The aim of the Author in preparing this volume has been to put in a form, convenient for preservation and future reference, a brief historical sketch of the work and workers connected with the founding and development of Oak Hill Industrial Academy, established for the benefit of the Freedmen of the Choctaw Nation, Indian Territory, by the Presbyterian Church, U. S. A., in 1886, when Miss Eliza Hartford became the first white teacher, to the erection of Elliott Hall in 1910, and its dedication in 1912; when the name of the institution was changed to “The Alice Lee Elliott Memorial.”

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Voices from the Black Belt

In a discussion of the Negro problem it is eminently appropriate the Freedman and his neighbor be accorded the privilege of expressing their respective views. The thoughts expressed in this chapter have been gleaned principally from the columns of the Afro-American, a colored weekly, published by the faculty of Biddle University, Charlotte, North Carolina. The problem of the Negro relates to his capacity for improvement and self-support. Is the American Negro, after centuries of slavery that kept the race in an infantile condition, capable of development and self support? Over this question the people of our country have expressed differing opinions, many insisting that the servant condition is the better one for the American Negro. The Presbyterian Standard, published at Charlotte, N. C., a section of country in which the latter sentiment still prevails, recently bore this testimony to their progress. “While it is true of them as a mass that they are an infantile race, it is not true of them in many individual cases. There are thousands of them, who have advanced wonderfully during the last fifty years. They have made progress in every line. They are owning more farms every year, and in our cities they are buying homes, which sometimes would do credit to a more enlightened people. Their Churches are not only built in better taste, but their preachers are becoming better educated, and...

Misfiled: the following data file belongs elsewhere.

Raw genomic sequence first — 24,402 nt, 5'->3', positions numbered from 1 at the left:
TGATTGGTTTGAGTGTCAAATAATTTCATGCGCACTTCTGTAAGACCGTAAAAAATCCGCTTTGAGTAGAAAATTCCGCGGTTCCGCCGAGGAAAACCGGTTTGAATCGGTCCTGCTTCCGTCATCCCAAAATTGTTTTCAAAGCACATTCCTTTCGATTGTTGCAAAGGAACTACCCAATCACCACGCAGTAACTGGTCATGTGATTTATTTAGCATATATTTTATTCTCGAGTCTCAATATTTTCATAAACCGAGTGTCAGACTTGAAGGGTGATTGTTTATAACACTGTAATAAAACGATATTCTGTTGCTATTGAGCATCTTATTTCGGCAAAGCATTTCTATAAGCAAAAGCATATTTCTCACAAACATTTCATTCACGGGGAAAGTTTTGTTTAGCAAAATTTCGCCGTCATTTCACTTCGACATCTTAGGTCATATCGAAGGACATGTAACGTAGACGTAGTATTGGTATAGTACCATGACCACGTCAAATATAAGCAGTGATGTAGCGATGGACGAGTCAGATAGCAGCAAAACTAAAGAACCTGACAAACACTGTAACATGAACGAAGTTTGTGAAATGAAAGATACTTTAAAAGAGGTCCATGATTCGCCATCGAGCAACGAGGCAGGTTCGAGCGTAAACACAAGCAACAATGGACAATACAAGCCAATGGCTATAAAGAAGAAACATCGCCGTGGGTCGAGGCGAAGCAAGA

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The Public School System

The public school is the general and permanent agency for the education and uplift of the colored people. Religious and independent schools may do a splendid work in their several localities, but the public school is intended to be state-wide. It alone reaches the masses of colored children, and it should receive its due share of the public funds. The fact that they have not received any thing like a fair share of the public funds, for their equipment and support, has already been stated. This, to a great extent, is an act of injustice. Conditions however are gradually...

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“Problem of the Negro”

The “Problem of the Negro” is an old and familiar phrase. It relates to the fact, that, however many and great have been the benefits derived from his labor and loyalty, the best management of him has been a troublesome problem to the statesmen of this country, ever since the declaration of independence, and especially the Freedman, since his emancipation.